What’s separates a barnyard animal from someone lacking professional etiquette?
Access to e-mail.
I hate unprofessionalism.
There’s no reason for it. Being professional boils down to two things: having basic fucking manners and learning the difference between an e-mail between friends and an e-mail between colleagues. Professionalism isn’t something you learn in a classroom. While someone can teach a course on work place etiquette, each work place is different and applying that etiquette is learned during a crash course otherwise known as the first couple of months on the job. You learn by example, good and bad.
Being that 100% of my job deals with the public, I’ve had the pleasure of polishing my good professional behavior on almost exclusively examples of bad professional behavior. Being that I work for a non-profit, the number of unprofessional individuals vs. professionals that I encounter on a daily basis is disproportionately high.
The root of the problem, most of the time at least, is the misconception that non-profits are not real businesses thus their employees probably aren’t professional. The problem people I deal with fall into two categories: Those who think that their unprofessional behavior is exclusively ok for interacting with non-profits and those who don’t even know that their behavior is unprofessional. I’m not sure which one is worse. Some of these people are managers. Some of these people own businesses. Whether they are legitimitate businesses is irrelevant. They own and operate that business and some idiot gave them the license to do so.
What is most frustrating to me about dealing with unprofessional trolls is that I have to continue being professional while dealing with them because that’s what being professional is about: maintaining composure while dealing with what can only be described as the professional equivalent of a burning pile of trash: it stinks, it’s out of control and you want someone else to take care of it so you can go to happy hour. While I am smiling and nodding on the outside, in the face of unprofessional adversary, I am envisioning myself responding as one of these two characters would.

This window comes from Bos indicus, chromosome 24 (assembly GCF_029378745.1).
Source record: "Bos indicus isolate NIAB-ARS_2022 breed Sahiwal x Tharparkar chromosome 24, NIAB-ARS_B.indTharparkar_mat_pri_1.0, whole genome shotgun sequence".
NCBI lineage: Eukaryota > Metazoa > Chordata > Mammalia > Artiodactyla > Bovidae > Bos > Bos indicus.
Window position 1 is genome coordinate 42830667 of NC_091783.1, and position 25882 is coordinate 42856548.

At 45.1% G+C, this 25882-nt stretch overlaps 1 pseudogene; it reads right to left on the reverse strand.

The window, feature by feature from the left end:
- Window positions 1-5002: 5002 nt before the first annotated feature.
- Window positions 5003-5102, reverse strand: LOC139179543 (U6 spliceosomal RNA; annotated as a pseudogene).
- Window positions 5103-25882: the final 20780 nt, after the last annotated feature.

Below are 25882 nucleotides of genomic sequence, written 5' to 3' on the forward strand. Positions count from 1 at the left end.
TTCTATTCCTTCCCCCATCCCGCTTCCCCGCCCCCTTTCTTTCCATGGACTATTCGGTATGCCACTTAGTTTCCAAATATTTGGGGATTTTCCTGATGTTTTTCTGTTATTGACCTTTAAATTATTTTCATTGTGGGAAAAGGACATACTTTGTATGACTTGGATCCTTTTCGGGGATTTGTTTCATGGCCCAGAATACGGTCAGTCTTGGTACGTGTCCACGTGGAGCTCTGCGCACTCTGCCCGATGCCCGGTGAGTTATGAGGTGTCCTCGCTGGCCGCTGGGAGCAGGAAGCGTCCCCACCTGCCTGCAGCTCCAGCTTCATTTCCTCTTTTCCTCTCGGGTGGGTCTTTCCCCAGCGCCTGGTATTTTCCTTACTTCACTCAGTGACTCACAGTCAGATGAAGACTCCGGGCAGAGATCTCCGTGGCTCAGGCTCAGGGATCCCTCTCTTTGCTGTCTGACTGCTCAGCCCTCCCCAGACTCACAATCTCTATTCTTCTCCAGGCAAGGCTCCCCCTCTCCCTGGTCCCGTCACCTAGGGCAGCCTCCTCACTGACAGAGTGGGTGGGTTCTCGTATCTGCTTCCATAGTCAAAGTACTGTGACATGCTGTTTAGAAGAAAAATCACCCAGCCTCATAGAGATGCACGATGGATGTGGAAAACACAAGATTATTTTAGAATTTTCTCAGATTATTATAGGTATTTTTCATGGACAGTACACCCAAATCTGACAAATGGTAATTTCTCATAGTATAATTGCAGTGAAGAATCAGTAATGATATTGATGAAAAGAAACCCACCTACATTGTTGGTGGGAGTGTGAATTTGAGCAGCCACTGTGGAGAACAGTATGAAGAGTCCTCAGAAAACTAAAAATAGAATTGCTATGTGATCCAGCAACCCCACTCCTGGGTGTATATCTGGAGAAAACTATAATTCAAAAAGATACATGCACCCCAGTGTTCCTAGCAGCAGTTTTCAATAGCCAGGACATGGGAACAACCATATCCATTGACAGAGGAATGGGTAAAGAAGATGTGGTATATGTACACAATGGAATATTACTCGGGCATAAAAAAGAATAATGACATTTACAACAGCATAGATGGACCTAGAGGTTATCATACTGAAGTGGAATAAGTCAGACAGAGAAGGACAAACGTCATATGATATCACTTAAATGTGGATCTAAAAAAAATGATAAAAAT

Joan has established herself as someone not to fuck with. Always a lady, never a pushover, always professional. Joan might be a woman in a male-dominated 1960s world, but she doesn’t take anyone’s shit. She doesn’t even have to speak; it’s the way she looks at someone. You know and they know that something offensive has taken place and Joan doesn’t like it. Joan’s look as the potential to melt faces as if battery acid was thrown on them.
While some bitch is trying to lowball me with a bad idea that she thinks she can use to take advantage of my organization I am thinking to myself: “My boobs are bigger than yours. Also, I am smarter than you. I don’t have time for this. Come back when you have an idea that is in the best interest of this organization. Also, come back with an idea that is original. Actually, just don’t come back, I don’t like you.”